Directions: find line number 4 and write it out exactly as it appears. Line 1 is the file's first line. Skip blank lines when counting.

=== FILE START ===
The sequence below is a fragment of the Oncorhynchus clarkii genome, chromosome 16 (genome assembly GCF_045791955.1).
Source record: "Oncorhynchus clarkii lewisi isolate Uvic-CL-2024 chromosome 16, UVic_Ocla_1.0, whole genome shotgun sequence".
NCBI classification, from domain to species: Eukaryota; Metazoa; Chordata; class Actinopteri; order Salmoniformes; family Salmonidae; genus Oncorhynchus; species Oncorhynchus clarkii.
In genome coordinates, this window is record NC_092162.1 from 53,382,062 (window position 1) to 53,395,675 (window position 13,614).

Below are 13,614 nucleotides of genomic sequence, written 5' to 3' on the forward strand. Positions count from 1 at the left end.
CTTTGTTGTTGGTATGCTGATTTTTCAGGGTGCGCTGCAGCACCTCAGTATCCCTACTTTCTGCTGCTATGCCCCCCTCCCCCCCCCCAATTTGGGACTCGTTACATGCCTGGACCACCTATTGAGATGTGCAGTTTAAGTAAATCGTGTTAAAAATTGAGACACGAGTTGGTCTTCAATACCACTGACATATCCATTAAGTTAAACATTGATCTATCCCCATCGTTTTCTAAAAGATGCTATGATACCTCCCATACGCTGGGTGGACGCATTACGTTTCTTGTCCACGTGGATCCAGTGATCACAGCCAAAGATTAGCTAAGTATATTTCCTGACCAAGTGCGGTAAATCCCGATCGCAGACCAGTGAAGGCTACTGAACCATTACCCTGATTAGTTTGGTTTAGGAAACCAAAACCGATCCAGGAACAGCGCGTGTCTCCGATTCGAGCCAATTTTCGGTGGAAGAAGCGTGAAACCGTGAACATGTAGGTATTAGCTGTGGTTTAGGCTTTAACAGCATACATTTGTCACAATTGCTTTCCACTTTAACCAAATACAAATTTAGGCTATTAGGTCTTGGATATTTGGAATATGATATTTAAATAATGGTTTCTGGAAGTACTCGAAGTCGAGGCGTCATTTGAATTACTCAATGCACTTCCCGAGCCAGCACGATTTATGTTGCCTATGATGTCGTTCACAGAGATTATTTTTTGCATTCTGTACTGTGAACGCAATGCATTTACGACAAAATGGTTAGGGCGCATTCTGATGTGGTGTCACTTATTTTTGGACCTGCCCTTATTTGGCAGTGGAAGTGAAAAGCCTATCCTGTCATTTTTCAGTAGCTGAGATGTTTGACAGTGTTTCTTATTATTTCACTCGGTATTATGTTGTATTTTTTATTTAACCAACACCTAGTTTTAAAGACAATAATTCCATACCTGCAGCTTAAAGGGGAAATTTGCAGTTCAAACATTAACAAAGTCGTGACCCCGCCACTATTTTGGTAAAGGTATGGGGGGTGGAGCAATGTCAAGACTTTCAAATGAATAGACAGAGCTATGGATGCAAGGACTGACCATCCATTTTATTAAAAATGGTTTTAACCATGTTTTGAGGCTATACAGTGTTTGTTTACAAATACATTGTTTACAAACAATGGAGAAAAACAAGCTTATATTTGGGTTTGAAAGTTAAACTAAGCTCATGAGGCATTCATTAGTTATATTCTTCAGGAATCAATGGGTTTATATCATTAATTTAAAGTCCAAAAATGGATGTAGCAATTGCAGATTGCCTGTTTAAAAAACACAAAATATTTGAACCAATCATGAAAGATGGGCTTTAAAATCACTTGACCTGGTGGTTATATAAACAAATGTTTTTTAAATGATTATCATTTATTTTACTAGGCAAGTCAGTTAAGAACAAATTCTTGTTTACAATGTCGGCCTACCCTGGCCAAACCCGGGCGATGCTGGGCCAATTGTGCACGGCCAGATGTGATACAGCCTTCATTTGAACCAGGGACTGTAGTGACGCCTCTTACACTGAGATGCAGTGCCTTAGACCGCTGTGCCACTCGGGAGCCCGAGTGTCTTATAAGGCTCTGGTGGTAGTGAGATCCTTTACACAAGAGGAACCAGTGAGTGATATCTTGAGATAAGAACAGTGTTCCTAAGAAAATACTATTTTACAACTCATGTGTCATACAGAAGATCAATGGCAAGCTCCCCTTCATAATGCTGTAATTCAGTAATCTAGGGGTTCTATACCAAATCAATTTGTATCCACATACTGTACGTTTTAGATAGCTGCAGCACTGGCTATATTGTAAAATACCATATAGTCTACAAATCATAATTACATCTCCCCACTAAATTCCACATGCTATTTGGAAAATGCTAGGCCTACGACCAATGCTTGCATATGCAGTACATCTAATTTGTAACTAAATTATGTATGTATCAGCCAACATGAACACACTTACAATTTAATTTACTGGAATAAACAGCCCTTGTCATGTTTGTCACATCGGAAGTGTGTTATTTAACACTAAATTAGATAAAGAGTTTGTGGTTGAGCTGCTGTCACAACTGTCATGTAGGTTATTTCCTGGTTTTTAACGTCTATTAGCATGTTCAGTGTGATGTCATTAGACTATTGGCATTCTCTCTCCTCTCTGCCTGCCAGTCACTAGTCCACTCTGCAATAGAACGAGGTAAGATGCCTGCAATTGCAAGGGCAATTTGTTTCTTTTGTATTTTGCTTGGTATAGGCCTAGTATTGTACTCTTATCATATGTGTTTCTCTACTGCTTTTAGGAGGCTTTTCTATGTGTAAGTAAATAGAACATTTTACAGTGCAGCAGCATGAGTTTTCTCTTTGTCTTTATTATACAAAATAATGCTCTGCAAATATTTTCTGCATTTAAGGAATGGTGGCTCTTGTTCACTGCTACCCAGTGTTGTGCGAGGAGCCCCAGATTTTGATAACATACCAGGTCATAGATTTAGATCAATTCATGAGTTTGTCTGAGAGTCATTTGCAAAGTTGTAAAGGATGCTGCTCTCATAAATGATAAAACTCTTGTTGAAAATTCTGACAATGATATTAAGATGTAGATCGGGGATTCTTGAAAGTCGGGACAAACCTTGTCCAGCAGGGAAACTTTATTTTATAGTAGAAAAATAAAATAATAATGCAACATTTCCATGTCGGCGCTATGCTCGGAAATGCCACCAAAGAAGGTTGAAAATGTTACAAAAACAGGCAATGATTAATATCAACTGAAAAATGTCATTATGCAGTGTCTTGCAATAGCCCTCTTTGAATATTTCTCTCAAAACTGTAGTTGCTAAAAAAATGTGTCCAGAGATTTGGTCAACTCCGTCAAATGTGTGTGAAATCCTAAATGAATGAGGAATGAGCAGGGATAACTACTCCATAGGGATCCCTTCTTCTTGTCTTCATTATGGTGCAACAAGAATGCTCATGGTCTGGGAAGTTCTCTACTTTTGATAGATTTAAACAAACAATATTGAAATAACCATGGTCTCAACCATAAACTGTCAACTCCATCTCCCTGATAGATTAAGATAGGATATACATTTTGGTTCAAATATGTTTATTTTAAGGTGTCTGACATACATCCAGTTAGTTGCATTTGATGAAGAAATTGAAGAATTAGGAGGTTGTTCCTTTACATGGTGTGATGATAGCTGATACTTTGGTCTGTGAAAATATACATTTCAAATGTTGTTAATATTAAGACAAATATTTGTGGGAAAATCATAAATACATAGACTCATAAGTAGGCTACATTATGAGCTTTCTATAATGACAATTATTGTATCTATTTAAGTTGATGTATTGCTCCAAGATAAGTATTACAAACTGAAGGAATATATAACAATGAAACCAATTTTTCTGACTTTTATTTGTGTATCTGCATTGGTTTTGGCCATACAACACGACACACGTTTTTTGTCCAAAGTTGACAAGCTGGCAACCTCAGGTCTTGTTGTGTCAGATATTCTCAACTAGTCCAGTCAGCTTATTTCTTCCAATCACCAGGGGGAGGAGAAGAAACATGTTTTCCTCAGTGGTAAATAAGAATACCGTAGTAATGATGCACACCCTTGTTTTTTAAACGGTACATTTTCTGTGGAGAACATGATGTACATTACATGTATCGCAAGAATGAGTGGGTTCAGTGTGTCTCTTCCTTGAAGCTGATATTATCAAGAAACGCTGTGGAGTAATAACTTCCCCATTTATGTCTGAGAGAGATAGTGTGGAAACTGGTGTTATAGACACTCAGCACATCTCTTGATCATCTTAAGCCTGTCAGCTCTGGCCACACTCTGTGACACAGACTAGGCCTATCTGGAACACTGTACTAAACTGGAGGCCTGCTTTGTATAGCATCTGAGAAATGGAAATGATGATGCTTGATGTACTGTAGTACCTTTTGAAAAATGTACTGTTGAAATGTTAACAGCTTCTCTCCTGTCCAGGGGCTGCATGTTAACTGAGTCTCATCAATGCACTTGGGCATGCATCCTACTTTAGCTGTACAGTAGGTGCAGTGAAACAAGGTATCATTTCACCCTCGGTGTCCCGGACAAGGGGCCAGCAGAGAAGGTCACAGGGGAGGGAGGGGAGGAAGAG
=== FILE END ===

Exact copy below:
In genome coordinates, this window is record NC_092162.1 from 53,382,062 (window position 1) to 53,395,675 (window position 13,614).